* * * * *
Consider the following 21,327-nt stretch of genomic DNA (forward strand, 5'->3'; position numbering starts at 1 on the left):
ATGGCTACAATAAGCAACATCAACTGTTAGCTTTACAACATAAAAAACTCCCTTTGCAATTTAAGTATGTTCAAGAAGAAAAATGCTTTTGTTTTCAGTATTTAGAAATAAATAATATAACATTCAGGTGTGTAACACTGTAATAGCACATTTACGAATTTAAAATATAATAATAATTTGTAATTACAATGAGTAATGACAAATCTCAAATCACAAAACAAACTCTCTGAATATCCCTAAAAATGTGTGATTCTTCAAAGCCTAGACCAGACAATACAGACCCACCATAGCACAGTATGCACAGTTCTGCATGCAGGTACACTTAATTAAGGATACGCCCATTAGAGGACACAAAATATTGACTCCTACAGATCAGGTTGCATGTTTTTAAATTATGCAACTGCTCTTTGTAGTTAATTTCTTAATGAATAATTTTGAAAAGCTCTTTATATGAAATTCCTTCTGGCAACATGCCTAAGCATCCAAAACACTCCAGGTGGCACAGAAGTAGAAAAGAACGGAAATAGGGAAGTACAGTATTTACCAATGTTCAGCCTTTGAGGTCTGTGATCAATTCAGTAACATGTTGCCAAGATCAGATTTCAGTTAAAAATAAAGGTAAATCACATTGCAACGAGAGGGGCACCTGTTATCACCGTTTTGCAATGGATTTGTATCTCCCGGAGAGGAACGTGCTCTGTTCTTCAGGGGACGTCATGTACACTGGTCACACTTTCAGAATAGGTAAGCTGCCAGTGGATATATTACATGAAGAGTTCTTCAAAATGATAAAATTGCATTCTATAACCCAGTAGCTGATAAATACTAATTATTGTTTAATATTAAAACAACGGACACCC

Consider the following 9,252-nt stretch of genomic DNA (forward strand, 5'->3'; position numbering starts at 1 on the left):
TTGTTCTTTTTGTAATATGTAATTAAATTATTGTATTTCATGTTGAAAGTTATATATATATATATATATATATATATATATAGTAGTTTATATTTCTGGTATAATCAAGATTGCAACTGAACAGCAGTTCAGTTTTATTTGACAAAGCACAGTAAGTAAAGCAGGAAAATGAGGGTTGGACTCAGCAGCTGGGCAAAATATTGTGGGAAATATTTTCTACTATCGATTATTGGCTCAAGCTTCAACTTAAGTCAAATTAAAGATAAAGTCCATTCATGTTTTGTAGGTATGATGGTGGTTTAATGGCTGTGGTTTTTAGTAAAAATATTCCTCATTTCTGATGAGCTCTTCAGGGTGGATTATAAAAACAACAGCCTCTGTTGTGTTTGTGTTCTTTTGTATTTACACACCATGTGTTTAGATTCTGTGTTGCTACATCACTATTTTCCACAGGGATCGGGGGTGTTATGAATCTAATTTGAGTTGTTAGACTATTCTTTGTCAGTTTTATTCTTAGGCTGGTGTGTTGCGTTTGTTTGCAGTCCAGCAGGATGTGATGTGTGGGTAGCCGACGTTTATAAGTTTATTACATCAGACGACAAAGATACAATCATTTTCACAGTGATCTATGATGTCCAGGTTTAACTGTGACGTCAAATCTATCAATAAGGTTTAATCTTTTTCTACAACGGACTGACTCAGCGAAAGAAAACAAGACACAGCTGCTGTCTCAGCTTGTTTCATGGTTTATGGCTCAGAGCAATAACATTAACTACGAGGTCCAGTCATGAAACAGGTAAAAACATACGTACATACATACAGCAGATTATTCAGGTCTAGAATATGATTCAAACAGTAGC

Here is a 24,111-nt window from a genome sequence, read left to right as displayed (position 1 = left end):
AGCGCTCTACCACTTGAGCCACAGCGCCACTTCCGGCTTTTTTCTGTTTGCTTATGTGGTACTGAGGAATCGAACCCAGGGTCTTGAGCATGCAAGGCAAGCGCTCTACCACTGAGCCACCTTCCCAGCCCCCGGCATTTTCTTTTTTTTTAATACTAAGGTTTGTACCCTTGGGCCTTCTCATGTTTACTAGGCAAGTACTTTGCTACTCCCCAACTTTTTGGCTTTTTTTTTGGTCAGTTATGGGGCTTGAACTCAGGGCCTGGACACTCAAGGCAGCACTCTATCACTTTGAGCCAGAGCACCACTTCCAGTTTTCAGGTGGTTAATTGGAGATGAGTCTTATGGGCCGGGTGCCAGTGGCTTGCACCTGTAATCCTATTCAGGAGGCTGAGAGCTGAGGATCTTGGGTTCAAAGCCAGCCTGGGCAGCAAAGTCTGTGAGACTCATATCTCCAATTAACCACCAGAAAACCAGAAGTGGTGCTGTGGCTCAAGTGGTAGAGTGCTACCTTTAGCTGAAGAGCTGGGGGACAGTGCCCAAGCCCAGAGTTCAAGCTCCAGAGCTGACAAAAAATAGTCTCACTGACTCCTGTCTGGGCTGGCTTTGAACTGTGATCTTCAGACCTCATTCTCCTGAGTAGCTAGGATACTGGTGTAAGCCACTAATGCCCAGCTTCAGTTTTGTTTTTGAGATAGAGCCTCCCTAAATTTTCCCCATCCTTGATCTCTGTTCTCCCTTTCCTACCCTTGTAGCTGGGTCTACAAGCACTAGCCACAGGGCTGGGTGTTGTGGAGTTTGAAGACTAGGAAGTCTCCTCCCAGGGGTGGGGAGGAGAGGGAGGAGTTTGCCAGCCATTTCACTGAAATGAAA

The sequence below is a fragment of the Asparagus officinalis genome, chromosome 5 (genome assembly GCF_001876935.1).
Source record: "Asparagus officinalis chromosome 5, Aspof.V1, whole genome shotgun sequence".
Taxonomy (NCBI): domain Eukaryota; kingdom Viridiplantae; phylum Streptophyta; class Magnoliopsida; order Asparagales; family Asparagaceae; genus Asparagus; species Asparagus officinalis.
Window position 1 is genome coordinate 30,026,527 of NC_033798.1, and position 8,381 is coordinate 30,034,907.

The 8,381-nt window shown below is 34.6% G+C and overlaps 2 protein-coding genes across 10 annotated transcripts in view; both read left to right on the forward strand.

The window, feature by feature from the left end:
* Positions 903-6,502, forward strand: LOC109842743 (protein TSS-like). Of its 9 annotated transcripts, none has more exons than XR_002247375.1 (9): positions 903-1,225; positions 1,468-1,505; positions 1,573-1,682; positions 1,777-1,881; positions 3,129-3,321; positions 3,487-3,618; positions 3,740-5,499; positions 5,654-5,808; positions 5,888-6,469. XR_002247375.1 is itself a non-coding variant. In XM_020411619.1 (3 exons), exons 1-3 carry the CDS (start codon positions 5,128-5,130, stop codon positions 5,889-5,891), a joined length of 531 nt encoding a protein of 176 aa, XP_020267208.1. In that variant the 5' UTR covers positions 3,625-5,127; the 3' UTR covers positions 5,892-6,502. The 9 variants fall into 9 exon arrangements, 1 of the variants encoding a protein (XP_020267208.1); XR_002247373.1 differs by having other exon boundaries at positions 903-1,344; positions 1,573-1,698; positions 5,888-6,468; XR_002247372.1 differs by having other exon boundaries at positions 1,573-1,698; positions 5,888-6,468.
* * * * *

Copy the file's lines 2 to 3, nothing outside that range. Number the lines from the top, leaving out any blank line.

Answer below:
ATGGCTACAATAAGCAACATCAACTGTTAGCTTTACAACATAAAAAACTCCCTTTGCAATTTAAGTATGTTCAAGAAGAAAAATGCTTTTGTTTTCAGTATTTAGAAATAAATAATATAACATTCAGGTGTGTAACACTGTAATAGCACATTTACGAATTTAAAATATAATAATAATTTGTAATTACAATGAGTAATGACAAATCTCAAATCACAAAACAAACTCTCTGAATATCCCTAAAAATGTGTGATTCTTCAAAGCCTAGACCAGACAATACAGACCCACCATAGCACAGTATGCACAGTTCTGCATGCAGGTACACTTAATTAAGGATACGCCCATTAGAGGACACAAAATATTGACTCCTACAGATCAGGTTGCATGTTTTTAAATTATGCAACTGCTCTTTGTAGTTAATTTCTTAATGAATAATTTTGAAAAGCTCTTTATATGAAATTCCTTCTGGCAACATGCCTAAGCATCCAAAACACTCCAGGTGGCACAGAAGTAGAAAAGAACGGAAATAGGGAAGTACAGTATTTACCAATGTTCAGCCTTTGAGGTCTGTGATCAATTCAGTAACATGTTGCCAAGATCAGATTTCAGTTAAAAATAAAGGTAAATCACATTGCAACGAGAGGGGCACCTGTTATCACCGTTTTGCAATGGATTTGTATCTCCCGGAGAGGAACGTGCTCTGTTCTTCAGGGGACGTCATGTACACTGGTCACACTTTCAGAATAGGTAAGCTGCCAGTGGATATATTACATGAAGAGTTCTTCAAAATGATAAAATTGCATTCTATAACCCAGTAGCTGATAAATACTAATTATTGTTTAATATTAAAACAACGGACACCC

Consider the following 9,252-nt stretch of genomic DNA (forward strand, 5'->3'; position numbering starts at 1 on the left):